Writers Tom Hines, Lily Hollander, Anya Kochoff, and Matthew Walker have the enviable task of writing four short films that are blended together. They do not go wrong, under the circumstances. Each story has it’s little build and it’s little resolution, more often than not without serious evolution. Gary Marshall is a master who can put just about the right twist on anything and he does. You can see Marshall’s hand as the director of this film from the locations to the performances to the editing.
    The performances are handled well by the entire cast but place no demand on their skills or abilities and certainly do not stretch the actors into new ground. I can’t explain too much but Julia Roberts is star TV pitchwoman. Roberts plays her character, Miranda, stiffly until you realize that’s how the character is but as things go she loosens up. Hector Elizondo is her agent and pal and it’s nice to see him use his comic chops.
    Jennifer Aniston plays Sandy a divorced mother of two who is told by her ex that he’s remarried while she was still holding out hope they might get together. Timothy Olyphant plays her husband Henry who is happy with his new marriage and wants to share it with his kids. Can you see where this one’s going? Keep in mind happy endings.
    Then there’s the family in conflict. Margo Martindale plays the mom/grandmom named Flo. Martindale may not stretch but she has great comic delivery. Robert Pine plays the father/grandfather and is a great match for Martindale. Their daughters, Jessie played by Kate Hudson and Gabi played by Sarah Chalke, have some explaining to do. Aasif Mandvi plays someone in this story but I’m not going to explain who because it would give too much away but he does it well under the circumstances of the predictability of the whole movie.
    Jason Sudeikis plays a widowed father with two daughters who think he needs to loosen up and get back into life again.
    Finally, there’s Britt Robertson who plays Kristin and Jack Whitehall who plays Zack. He wants to get married seeing as they have a child and they’ve been living together for years but she’s can’t do it.
    Also in the movie, aside from a slew of actors with the same last name as the director including Penny, are Larry Miller, Jennifer Garner, and Jon Lovitz. Lovitz is hard to miss but the other two you may have to search for.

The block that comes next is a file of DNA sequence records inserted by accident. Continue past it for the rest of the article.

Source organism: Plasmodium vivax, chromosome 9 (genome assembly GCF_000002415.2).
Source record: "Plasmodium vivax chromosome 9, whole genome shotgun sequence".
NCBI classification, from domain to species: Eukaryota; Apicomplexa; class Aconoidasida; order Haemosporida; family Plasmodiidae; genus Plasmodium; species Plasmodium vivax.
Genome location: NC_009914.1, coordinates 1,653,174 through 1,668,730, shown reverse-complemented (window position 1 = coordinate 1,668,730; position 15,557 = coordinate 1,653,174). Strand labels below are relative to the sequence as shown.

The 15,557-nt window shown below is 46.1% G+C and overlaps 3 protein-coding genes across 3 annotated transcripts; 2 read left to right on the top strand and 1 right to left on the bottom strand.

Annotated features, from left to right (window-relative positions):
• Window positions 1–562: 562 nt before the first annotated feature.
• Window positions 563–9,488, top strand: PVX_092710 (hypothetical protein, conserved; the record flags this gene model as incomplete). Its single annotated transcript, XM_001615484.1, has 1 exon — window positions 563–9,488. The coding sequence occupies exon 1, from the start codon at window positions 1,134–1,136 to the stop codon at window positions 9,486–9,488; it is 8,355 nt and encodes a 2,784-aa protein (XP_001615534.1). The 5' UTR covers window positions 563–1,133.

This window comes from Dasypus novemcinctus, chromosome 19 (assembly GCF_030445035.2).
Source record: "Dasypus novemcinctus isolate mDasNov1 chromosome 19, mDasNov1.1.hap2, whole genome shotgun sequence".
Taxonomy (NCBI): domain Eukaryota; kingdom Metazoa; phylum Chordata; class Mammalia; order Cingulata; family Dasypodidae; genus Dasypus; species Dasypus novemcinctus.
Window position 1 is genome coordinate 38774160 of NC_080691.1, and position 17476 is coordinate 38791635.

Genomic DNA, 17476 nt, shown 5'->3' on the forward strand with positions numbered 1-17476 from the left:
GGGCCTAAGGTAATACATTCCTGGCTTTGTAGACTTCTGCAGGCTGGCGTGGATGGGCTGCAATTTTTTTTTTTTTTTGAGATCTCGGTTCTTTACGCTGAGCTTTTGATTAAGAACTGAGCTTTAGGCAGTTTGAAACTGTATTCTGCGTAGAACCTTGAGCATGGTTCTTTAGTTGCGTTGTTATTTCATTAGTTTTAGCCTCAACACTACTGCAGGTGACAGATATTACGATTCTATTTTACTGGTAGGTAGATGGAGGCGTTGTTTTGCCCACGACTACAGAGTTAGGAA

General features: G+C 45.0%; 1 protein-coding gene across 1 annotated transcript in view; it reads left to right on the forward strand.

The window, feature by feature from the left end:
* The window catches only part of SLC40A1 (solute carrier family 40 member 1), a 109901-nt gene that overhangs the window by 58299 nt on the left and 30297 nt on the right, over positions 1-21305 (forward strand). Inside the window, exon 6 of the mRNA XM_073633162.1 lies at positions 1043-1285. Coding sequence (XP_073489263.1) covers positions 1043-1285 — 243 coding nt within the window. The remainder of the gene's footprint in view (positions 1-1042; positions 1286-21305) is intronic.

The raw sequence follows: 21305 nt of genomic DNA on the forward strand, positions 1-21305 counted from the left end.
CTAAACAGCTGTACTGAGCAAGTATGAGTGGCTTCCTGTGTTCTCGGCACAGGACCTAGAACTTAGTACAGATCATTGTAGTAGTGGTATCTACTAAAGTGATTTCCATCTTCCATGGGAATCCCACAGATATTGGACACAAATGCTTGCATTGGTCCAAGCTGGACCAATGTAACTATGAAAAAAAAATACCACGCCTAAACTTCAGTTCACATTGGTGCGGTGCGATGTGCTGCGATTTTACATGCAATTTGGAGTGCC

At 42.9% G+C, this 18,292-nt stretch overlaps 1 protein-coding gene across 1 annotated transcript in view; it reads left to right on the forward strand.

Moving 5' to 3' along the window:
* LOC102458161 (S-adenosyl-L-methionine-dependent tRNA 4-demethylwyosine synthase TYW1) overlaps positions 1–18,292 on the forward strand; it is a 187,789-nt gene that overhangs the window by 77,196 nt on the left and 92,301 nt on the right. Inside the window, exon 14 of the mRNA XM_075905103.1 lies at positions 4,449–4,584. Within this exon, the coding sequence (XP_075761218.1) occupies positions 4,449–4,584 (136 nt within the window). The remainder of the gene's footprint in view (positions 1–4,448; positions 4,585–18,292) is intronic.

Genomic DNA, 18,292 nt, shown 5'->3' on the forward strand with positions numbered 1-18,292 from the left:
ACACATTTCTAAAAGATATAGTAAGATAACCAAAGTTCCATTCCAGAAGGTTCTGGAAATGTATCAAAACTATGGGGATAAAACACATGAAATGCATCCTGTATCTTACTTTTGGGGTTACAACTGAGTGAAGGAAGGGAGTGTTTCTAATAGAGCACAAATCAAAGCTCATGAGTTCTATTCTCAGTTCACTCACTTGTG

I give Mother’s Day 3 ½ siblings out of 5. There are some good laughs and it’s all happy endings but it’s not anything new.

  • “That was a historic disaster. This is all so stupid. What are we doing?” One would be hard-pressed to find a more accurate summation of Garry Marshall’s latest holiday-themed, star-studded Mother’s Day, a film which proves that no amount of star power can save a badly written, barely directed, unrelentingly terrible story.

    Leading the pack of imprisoned but well-paid stars is Jennifer Aniston as Sandy, a perpetually stressed mother of two still on such good terms with her ex-husband Henry (Timothy Olyphant, all squinty eyes and roguish charm) that she wonders if they might be on the road to reconciliation. Nope. Turns out that Henry has just gotten himself eloped with the much-younger Tina (Shay Mitchell), whose bombshell good looks and immediate ease with the kids send Sandy into DEFCON 1 level Anistonisms.

    Meanwhile, Sandy keeps running into physical trainer and widower Bradley (Jason Sudeikis), who is about to face his first Mother’s Day without his wife (Jennifer Garner, lucky enough to appear in the briefest of cameos though not fortunate enough to escape this mess altogether). Of course, he’s not ready to move and, yes, because he has a teenage daughter, the three (!!!) screenwriters must include a scene with him buying tampons. On the less watchable side of the admittedly whippet-thin spectrum is Kate Hudson’s storyline as Jesse, who lives next door to her sister Gabi (Sarah Chalke). They’re the unlikely spawn of rambunctious rednecks Earl and Flo (Robert Pine and Margo Martindale, the only ones who seem to be having a hoot and a half), both of whom are so ultra-conservative and inherently racist that both daughters have yet to reveal the truth about their personal lives – namely, that Jesse is married to an Indian guy (Aasif Mandvi) and Gabi is wedded to fellow lesbian Max (Carmen Esposito). Hilarity is presumably meant to ensure when Earl and Flo surprise their daughters for a visit.

    Lastly, there is Kristin (Britt Robertson), a new mom whose perpetually cold feet strain her relationship with Zack (Jack Whitehall), an aspiring stand-up comic who is also her baby’s father. Kristin’s reluctance has to do with a secret concerning Miranda (Julia Roberts), a haughty home shopping network star who has pointedly prioritised her career over motherhood. Roberts must love Marshall, who directed her all those years ago in her star-making role in Pretty Woman, because affection and allegiance are the only logical explanations for her agreeing not only to appear in this dreck, but to have that absurd wig placed upon her head.

    Marshall favourite Hector Elizondo comes in to support his Pretty Woman co-star; the two even throw back to that sparkling romantic comedy at one point, but for naught. The scene and much of Mother’s Day only serves as a reminder that Marshall has done far better. His work may be brazen and unapologetic wish-fulfillment fantasies, but they were packaged well and he knew how to make his stars shine. There’s none of that magic touch in Mother’s Day which, for all the plot strands in play, never stirs from its wearisome and willful inertia.